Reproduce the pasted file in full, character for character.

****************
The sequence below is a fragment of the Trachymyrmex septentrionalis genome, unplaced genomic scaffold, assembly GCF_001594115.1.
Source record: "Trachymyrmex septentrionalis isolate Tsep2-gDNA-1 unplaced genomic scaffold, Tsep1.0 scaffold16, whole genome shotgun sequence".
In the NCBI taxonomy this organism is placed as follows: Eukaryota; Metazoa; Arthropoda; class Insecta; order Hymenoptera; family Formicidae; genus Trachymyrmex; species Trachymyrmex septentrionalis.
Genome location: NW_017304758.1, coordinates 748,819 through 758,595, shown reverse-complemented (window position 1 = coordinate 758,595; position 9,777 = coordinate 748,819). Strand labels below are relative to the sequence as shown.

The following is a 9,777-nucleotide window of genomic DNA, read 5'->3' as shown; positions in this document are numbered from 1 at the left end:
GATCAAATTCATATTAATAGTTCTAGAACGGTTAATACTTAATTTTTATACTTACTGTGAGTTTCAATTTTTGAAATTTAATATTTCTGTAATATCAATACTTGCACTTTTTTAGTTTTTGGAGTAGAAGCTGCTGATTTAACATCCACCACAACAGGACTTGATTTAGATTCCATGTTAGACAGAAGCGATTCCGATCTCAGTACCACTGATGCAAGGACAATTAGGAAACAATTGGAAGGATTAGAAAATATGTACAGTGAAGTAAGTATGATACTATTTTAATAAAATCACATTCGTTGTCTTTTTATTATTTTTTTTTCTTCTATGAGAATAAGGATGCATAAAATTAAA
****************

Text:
The sequence below is a fragment of the Trachymyrmex septentrionalis genome, unplaced genomic scaffold, assembly GCF_001594115.1.
Source record: "Trachymyrmex septentrionalis isolate Tsep2-gDNA-1 unplaced genomic scaffold, Tsep1.0 scaffold16, whole genome shotgun sequence".
In the NCBI taxonomy this organism is placed as follows: Eukaryota; Metazoa; Arthropoda; class Insecta; order Hymenoptera; family Formicidae; genus Trachymyrmex; species Trachymyrmex septentrionalis.
Genome location: NW_017304758.1, coordinates 748,819 through 758,595, shown reverse-complemented (window position 1 = coordinate 758,595; position 9,777 = coordinate 748,819). Strand labels below are relative to the sequence as shown.

The following is a 9,777-nucleotide window of genomic DNA, read 5'->3' as shown; positions in this document are numbered from 1 at the left end:
GATCAAATTCATATTAATAGTTCTAGAACGGTTAATACTTAATTTTTATACTTACTGTGAGTTTCAATTTTTGAAATTTAATATTTCTGTAATATCAATACTTGCACTTTTTTAGTTTTTGGAGTAGAAGCTGCTGATTTAACATCCACCACAACAGGACTTGATTTAGATTCCATGTTAGACAGAAGCGATTCCGATCTCAGTACCACTGATGCAAGGACAATTAGGAAACAATTGGAAGGATTAGAAAATATGTACAGTGAAGTAAGTATGATACTATTTTAATAAAATCACATTCGTTGTCTTTTTATTATTTTTTTTTCTTCTATGAGAATAAGGATGCATAAAATTAAA